The snail trail
Making a mascot of the shelled gastropods
“How ingenious an animal is a snail… When it encounters a bad neighbor it takes up its house and moves away.”
—Philemon (c. 300 B.C.)
A few weeks ago my friend Clive Thompson linked to a funny little piece about how many medieval manuscripts feature illustrations of knights fighting snails.
I’d never really thought much about snails, but I loved these images. Something in them spoke to me. I downloaded a bunch and stitched them together and printed them out to serve as guardian spirits for my new diary.
At first I liked the idea of “fighting off the snail,” like the snail was sloth, or sluggishness, something to be slain or run through. I drew myself in the place of the knights in my diary:
Then last Tuesday I was dropping my kids off at school after a big rain and I saw a real live snail on the sidewalk. (It rained for several days straight in Texas last week.) This snail didn’t look like any kind of threat to anything. It looked downright friendly, in fact.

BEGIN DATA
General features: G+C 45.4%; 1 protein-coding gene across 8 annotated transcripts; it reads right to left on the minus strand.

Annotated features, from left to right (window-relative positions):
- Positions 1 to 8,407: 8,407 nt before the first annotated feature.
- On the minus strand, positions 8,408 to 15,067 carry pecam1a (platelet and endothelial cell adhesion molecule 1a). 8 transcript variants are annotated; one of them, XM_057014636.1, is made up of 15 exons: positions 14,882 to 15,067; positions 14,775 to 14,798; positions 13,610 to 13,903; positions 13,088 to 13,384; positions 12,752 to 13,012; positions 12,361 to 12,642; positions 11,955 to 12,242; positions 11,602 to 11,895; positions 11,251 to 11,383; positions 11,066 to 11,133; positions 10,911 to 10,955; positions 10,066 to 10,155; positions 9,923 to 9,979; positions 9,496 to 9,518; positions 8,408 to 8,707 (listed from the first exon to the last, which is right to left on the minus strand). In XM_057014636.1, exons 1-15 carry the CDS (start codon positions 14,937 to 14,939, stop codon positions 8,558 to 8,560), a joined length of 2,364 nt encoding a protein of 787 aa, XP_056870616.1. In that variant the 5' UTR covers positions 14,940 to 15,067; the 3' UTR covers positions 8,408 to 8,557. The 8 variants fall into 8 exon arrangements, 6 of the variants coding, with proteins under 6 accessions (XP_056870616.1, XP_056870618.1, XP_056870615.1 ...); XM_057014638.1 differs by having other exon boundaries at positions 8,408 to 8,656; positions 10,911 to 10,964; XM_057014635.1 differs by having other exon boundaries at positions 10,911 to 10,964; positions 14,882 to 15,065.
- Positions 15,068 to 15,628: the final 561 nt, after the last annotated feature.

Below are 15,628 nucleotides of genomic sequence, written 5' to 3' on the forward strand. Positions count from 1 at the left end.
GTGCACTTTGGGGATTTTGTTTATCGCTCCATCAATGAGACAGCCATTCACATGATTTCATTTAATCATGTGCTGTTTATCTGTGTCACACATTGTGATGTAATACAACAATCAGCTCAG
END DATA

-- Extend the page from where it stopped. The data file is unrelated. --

Something I learned a long time ago is that it is a great help to the artist to believe that there are no coincidences. One way to boost your curiosity is to just assume that everything in life is a clue left from the universe for further investigation. Follow the clues the universe drops for you, and you will almost always learn something interesting. Take everything as a sign and you’ll be less stumped about what to do next.
I decided to start reading about snails. My first research stop is usually the children’s section, but my kids only had one book on their shelves called The Slug. So I downloaded David George Gordon’s The Secret World of Slugs and Snails: Life in the Very Slow Lane and spent the morning learning about the invertebrates.
Fascinating creatures! Given that they can “sleep for hours, days, weeks, and months,” they seemed to me good mascots for the winter. (Though it should be pointed out that they are also excellent at estivating in the summer!) I started doodling them in my diary.
I mentioned this in Friday’s newsletter, andsuggested that I read Elisabeth Tova Bailey’s The Sound of a Wild Snail Eating, a marvelous little book about a bedridden woman who observes a snail while she slowly convalesces from a debilitating illness. The snail becomes her companion and a kind of muse: